Last year, Ukraine saw a shift from the presidential-parliamentary to parliamentary-presidential form of governance, with some presidential powers transferred to parliament, the Supreme Rada.
"Ukraine has a president elected by popular vote, and I was opposed to stripping him of his powers. Today, I am working hard to return the president his powers so that he is able to do all he was supposed to do following the 'orange revolution'," Tymoshenko said at a meeting with members of the Ukrainian community in Washington.
The Supreme Rada approved the law December 8, 2004, during the 'orange revolution', which brought Western-leaning leader Viktor Yushchenko to the presidency and secured the prime ministerial post for Tymoshenko.
Tymoshenko backed the law at the time, when she was opposed to the incumbent Russia-oriented President Leonid Kuchma.
The female prime minister was Yushchenko's close ally until being discharged following a public falling out.
She has been seeking to reinstate herself as prime minister ever since, but failed to form an 'orange' coalition following parliamentary elections last March, being outstripped by Viktor Yanukovych, leader of the pro-Russian Party of Regions and her arch-enemy, who formed a new coalition ending months of political crisis in the country and became head of the government.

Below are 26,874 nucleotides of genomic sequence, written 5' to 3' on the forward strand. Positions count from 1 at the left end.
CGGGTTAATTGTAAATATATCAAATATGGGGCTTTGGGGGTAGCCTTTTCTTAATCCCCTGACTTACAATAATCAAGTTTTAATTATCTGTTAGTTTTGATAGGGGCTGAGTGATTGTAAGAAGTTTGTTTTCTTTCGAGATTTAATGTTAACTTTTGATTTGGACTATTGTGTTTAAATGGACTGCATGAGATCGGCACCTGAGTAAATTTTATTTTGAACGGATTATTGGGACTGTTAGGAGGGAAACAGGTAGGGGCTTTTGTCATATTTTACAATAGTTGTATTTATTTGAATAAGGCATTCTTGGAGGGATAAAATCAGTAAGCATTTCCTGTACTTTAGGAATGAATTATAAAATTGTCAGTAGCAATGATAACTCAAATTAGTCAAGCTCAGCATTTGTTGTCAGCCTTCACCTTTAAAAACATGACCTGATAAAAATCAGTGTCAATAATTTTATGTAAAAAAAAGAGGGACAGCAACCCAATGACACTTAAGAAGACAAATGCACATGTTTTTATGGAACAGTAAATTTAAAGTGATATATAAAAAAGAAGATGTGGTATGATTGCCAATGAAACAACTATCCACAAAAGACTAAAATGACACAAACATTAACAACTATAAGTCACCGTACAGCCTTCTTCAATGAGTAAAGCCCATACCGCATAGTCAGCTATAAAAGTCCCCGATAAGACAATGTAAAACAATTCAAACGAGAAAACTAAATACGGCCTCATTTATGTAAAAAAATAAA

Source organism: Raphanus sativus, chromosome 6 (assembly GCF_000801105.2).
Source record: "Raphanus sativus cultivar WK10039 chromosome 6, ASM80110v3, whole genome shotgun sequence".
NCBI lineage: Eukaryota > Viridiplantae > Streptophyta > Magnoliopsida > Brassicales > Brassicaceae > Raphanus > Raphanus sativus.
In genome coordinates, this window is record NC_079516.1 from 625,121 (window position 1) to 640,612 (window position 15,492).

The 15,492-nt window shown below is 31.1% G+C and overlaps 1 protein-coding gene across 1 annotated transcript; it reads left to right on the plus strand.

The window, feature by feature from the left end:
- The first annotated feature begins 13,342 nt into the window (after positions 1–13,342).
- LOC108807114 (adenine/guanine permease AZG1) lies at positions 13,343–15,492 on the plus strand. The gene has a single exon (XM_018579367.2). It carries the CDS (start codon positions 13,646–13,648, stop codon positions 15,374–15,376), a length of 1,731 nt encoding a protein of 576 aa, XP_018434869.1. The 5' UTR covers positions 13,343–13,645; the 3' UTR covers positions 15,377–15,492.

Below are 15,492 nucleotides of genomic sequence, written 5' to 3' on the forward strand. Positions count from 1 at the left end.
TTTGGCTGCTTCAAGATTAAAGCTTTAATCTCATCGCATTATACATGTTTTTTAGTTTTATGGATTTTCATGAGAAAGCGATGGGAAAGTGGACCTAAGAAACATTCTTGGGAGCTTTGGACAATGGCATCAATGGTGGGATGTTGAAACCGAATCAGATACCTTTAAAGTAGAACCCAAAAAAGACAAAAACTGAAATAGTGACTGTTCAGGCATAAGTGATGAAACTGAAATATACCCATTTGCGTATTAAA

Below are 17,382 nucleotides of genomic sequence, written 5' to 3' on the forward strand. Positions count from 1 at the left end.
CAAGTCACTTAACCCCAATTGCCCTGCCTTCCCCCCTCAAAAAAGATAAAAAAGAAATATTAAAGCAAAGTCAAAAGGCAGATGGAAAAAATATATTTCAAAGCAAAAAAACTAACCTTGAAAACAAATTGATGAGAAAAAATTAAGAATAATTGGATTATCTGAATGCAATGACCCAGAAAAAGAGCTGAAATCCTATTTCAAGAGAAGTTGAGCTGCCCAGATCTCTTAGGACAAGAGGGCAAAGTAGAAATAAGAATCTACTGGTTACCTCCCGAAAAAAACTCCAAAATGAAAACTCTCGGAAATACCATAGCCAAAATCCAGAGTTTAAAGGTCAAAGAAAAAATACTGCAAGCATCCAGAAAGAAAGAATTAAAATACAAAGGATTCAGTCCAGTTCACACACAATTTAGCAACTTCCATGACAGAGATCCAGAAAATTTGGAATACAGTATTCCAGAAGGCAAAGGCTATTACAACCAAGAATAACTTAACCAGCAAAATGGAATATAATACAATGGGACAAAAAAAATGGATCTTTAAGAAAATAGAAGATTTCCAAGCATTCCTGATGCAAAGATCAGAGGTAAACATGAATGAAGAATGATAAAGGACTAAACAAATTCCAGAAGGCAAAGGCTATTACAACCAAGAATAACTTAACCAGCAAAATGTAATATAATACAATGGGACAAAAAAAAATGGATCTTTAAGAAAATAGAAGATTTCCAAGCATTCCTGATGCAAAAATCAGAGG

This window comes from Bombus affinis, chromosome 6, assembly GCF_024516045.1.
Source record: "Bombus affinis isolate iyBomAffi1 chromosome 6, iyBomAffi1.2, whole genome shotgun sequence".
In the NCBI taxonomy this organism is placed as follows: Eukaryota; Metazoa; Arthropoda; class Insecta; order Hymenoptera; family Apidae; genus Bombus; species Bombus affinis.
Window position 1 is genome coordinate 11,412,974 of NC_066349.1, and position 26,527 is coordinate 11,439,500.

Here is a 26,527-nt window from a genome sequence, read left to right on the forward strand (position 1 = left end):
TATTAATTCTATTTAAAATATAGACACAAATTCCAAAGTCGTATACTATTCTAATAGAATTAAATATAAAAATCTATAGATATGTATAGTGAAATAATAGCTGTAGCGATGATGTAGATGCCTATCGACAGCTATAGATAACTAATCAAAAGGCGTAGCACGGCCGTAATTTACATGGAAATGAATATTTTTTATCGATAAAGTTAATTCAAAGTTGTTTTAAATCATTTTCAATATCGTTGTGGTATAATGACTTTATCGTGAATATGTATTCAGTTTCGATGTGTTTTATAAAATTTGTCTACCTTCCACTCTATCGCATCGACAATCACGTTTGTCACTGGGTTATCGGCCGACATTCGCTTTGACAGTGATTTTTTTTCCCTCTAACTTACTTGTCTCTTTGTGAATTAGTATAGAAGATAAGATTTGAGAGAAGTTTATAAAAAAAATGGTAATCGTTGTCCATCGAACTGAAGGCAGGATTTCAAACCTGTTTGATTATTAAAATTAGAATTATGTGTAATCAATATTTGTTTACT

In a follow-up to the constitutional amendments, a law came into effect in February allowing a parliamentary majority to nominate the prime minister and Cabinet ministers.
The law had repeatedly but unsuccessfully been vetoed by President Yushchenko, with the parliament overriding the vetoes.
Justice Minister Oleksandr Lavrynovych voiced his concerns Friday over what he said was a menacing trend for the president to veto parliamentary bills.
He said the president has vetoed 26 laws of 140 approved by the Supreme Rada since last August, and 13 of 20 approved this year.
"The trend is more than menacing," the minister said, citing the example of Western countries, where he said the presidential right of veto was used three or four times in France, four times in Lithuania and not a single time in Slovakia last year.